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Arogos Skipper
Atrytone arogos

Copyright by: Holly L Salvato, 2021.

Small butterfly with a wingspan up to 1-7/16 inches. The upperside of the wings is yellow-orange with black borders, which are wider in the female. The female has a long, thin black mark in the center of the orange portion of the forewing. The underside of the wings is orange-yellow with whitish veins; the hindwing has a white fringe. The small, slender caterpillar has a bluish-white body and a pale head with narrow reddish-brown stripes.
Mostly Oklahoma and Kansas west to Colorada, north to North Dakota, with isolated colonies to the east and south to South Florida where possible extirpated. Recent records in Florida are from south of Kissimmee and west of Melbourne, where numerous records have recently been posted on iNaturalist, and the Florida Panhandle.
Distribution and Abundance in Florida:
Locally rare in West Florida and North Florida April-October; locally rare in Central Florida March-November; locally rare (but possibly extirpated) in South Florida March-October; not present in Keys. Caterpillars are present througout the year.
Relatively undisturbed grasslands, prairies, and sandhills.
Two to three broods per year in southern part of range. The whitish eggs are laid singly under host plant leaves. The caterpillar lives in a tube-shaped leaf shelter.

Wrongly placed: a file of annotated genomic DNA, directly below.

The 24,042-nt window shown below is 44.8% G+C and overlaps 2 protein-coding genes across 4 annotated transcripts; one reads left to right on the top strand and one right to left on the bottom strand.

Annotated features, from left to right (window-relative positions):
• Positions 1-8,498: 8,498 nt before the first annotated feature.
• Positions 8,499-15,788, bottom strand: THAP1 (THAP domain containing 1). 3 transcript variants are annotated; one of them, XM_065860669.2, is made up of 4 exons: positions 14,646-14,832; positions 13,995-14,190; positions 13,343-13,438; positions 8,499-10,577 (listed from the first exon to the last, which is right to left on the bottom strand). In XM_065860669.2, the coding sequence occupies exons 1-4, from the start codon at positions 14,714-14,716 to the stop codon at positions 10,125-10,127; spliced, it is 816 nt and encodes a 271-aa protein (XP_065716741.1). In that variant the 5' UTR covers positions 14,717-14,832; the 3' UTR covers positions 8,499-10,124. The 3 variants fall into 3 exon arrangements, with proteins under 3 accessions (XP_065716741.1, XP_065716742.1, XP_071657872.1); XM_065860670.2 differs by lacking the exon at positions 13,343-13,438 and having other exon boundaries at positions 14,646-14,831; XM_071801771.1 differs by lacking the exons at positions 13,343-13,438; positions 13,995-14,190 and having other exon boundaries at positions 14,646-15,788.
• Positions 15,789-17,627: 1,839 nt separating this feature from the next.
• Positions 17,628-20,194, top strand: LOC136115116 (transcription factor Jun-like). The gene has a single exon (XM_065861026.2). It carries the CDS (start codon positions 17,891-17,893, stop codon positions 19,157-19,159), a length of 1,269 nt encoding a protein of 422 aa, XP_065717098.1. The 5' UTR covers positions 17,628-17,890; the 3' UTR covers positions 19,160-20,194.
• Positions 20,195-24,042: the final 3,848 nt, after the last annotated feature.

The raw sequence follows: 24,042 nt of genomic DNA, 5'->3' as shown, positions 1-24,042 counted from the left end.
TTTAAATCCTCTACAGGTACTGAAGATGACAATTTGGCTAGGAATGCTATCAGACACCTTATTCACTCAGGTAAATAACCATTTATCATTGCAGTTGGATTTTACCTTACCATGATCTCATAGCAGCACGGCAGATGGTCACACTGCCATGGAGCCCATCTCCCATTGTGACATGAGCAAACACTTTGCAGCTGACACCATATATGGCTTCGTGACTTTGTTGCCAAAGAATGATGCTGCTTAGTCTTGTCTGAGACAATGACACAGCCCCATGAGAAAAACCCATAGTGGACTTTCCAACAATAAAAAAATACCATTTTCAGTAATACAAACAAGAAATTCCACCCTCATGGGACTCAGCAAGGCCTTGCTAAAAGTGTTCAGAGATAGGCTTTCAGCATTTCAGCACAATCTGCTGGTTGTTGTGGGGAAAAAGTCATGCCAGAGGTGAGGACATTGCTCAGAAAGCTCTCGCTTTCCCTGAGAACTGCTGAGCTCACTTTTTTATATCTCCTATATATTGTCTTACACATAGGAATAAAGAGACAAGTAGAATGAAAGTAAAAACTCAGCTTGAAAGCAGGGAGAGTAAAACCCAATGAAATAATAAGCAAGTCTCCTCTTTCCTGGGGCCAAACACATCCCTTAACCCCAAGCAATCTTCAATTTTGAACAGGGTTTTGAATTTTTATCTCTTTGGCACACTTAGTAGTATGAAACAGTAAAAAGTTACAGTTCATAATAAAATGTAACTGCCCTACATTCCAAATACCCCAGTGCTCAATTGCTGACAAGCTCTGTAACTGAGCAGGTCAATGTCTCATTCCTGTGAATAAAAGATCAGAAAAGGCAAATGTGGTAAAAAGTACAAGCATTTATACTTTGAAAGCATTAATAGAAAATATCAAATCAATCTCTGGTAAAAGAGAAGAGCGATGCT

Natural History:
Males perch on low plants near host plants in the afternoon, waiting for females.
Caterpillars feed on leaves of host plants, including the native lopsided Indian grass (Sorghastrum secundum) in peninsular Florida and the native toothache grass (Ctenium aromaticum) in the Panhandle, as well as the native big bluestem (Andropogon gerardii). Adults nectar on flowers, including the native climbing dogbane (Thyrsantella difformis), purple coneflower (Echinacea purpurea), southern milkweed (Asclepias viridula), and species of tickseed (Coreopsis spp.), as well as as the nonnative oxeye daisy (Leucanthemum vulgar), purple vetch (Vicia americana), and species of thistle (Cirsium spp.).
For more information, visit Butterflies and Moths of North America.

Copyright by: Holly L Salvato, 2021.

Copyright by: Holly L. Salvato, 2021.

Copyright by: Holly L. Salvato, 2021.

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